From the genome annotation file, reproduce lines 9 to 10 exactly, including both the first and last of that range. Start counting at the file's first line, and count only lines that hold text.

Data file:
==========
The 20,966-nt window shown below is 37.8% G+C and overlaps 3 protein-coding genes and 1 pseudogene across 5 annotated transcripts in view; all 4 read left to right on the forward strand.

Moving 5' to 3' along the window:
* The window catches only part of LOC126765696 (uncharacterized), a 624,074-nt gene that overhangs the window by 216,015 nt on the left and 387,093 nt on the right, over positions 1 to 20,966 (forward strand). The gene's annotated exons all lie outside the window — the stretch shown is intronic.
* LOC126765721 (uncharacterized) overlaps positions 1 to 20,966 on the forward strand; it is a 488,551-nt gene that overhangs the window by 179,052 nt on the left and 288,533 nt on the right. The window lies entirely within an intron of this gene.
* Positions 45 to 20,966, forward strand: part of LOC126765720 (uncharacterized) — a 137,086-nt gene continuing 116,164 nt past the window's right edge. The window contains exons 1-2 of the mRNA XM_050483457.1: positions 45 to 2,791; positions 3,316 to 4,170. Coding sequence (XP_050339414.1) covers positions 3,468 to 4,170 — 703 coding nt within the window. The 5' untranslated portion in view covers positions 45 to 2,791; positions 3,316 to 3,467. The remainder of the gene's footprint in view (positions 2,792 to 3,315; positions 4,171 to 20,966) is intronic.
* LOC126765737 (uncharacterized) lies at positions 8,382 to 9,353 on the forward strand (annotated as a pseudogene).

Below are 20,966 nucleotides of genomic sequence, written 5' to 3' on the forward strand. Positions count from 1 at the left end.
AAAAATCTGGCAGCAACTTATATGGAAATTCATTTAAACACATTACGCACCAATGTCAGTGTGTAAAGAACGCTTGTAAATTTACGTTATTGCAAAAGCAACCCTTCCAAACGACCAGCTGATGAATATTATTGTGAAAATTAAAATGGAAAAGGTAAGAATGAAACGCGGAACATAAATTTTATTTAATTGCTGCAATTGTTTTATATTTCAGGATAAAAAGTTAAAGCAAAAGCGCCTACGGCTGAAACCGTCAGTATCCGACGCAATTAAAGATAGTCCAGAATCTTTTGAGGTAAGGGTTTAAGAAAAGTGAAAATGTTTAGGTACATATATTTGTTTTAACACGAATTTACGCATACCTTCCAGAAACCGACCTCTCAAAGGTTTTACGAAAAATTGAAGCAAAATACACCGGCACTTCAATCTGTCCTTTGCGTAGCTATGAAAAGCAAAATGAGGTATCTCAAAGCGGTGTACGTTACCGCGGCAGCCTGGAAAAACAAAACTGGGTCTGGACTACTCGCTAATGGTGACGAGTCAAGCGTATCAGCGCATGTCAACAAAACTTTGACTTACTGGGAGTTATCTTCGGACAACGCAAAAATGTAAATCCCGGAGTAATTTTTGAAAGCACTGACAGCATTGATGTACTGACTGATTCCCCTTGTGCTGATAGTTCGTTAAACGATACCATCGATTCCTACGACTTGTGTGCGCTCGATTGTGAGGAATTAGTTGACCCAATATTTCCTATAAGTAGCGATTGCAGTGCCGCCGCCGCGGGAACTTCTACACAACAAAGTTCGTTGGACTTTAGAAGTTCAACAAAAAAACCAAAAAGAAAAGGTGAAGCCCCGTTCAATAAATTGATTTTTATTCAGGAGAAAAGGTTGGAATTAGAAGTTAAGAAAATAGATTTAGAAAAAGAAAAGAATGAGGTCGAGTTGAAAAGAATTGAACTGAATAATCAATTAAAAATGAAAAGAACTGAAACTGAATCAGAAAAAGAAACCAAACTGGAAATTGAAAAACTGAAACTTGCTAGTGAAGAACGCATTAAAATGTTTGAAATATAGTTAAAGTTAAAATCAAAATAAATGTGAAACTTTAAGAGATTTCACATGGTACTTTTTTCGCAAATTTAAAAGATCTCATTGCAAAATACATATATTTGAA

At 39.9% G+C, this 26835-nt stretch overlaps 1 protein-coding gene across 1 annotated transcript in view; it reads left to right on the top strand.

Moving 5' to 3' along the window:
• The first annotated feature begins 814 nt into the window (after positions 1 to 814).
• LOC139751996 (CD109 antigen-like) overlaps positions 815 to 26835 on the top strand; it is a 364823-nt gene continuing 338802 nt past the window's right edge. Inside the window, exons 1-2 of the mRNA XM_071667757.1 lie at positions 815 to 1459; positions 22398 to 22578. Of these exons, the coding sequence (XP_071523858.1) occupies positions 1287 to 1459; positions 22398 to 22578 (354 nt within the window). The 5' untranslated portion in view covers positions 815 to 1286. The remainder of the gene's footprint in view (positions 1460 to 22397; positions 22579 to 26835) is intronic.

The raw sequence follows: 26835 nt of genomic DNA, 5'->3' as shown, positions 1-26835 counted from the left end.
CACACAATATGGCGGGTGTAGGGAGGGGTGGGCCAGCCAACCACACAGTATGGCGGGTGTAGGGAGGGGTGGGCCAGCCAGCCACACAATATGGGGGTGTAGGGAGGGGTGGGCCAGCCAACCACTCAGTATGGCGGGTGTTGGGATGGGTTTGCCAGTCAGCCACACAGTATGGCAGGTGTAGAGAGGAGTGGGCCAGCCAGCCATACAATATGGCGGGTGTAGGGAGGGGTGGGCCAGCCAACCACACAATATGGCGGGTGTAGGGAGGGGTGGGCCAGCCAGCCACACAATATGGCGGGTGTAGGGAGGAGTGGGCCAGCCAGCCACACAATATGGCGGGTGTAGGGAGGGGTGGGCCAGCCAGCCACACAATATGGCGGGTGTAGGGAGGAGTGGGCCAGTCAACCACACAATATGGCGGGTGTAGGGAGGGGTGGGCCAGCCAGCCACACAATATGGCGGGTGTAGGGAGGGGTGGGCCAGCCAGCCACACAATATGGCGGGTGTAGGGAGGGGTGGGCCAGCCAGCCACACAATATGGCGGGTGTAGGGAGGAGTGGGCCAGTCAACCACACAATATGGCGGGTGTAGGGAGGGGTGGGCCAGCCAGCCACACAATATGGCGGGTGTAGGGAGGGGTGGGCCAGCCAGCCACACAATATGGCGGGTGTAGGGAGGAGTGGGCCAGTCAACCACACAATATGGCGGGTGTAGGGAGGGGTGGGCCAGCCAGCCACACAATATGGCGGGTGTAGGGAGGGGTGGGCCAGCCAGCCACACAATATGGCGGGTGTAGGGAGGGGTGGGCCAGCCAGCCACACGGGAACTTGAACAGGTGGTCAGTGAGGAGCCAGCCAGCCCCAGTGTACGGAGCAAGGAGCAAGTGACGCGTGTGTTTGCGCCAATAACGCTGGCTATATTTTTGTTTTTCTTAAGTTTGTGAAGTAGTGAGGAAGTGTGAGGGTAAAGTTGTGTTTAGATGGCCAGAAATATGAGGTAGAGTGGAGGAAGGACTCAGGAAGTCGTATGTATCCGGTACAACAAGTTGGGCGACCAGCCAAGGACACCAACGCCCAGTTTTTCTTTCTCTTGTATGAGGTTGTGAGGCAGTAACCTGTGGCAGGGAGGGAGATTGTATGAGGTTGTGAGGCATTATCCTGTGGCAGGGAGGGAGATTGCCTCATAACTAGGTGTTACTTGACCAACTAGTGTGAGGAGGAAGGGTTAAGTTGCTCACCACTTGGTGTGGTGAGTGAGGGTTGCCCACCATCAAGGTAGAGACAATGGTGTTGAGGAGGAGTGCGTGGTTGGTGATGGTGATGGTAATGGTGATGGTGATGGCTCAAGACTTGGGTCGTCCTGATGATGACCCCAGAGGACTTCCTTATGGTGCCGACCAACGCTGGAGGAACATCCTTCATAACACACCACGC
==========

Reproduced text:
At 39.9% G+C, this 26835-nt stretch overlaps 1 protein-coding gene across 1 annotated transcript in view; it reads left to right on the top strand.

Moving 5' to 3' along the window: